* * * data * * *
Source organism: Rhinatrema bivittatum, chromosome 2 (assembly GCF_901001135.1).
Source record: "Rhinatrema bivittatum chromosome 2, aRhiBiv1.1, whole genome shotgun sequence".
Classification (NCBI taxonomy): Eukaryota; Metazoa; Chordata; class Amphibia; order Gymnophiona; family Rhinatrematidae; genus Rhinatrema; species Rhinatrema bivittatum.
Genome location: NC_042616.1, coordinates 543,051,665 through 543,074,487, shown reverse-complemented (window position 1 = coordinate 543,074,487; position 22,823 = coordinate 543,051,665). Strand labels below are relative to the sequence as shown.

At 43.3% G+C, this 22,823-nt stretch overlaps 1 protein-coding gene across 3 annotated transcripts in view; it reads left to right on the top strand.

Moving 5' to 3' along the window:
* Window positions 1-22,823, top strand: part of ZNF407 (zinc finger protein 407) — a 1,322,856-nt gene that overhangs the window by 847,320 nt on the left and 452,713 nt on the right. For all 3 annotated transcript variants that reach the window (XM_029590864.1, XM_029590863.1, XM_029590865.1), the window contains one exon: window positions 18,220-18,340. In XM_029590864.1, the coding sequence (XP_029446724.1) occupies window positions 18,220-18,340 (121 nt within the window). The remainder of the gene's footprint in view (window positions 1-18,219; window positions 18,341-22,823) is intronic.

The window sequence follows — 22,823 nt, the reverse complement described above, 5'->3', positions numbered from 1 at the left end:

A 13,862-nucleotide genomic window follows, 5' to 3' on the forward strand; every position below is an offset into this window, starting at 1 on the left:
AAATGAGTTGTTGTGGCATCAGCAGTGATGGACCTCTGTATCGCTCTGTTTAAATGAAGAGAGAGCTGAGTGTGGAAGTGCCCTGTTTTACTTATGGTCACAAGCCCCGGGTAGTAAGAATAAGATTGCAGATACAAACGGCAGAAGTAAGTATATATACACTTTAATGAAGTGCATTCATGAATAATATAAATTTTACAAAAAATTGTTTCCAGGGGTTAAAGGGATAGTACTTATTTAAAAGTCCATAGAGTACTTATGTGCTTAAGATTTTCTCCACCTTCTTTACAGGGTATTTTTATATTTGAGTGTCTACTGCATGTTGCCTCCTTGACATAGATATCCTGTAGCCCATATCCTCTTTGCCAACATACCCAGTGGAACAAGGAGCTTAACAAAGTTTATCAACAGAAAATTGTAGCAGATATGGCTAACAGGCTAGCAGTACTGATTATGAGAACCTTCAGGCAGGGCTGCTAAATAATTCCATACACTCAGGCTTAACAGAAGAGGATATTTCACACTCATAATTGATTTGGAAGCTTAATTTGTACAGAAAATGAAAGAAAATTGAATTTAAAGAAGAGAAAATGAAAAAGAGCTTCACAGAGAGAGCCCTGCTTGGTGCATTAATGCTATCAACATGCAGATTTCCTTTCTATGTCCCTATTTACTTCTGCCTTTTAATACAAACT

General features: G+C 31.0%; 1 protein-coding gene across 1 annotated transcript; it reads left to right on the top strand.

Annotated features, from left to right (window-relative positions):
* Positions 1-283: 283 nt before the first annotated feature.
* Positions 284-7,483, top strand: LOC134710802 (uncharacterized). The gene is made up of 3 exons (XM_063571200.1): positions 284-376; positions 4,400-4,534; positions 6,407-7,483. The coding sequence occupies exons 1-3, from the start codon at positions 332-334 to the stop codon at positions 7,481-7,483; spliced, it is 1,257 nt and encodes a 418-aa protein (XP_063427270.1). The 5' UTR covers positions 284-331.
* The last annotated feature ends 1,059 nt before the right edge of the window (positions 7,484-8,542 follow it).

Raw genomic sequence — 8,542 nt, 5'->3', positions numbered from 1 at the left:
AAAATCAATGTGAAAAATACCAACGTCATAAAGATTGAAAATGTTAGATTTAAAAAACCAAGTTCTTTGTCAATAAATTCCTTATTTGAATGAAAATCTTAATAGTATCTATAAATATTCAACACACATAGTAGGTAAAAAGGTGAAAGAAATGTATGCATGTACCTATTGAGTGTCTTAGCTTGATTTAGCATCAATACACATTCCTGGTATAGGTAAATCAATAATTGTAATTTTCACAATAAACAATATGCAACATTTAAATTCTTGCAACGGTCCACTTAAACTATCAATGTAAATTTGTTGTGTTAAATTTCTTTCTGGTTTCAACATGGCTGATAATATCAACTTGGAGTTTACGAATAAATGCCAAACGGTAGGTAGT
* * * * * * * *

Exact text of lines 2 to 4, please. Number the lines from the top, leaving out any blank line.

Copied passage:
Source record: "Rhinatrema bivittatum chromosome 2, aRhiBiv1.1, whole genome shotgun sequence".
Classification (NCBI taxonomy): Eukaryota; Metazoa; Chordata; class Amphibia; order Gymnophiona; family Rhinatrematidae; genus Rhinatrema; species Rhinatrema bivittatum.
Genome location: NC_042616.1, coordinates 543,051,665 through 543,074,487, shown reverse-complemented (window position 1 = coordinate 543,074,487; position 22,823 = coordinate 543,051,665). Strand labels below are relative to the sequence as shown.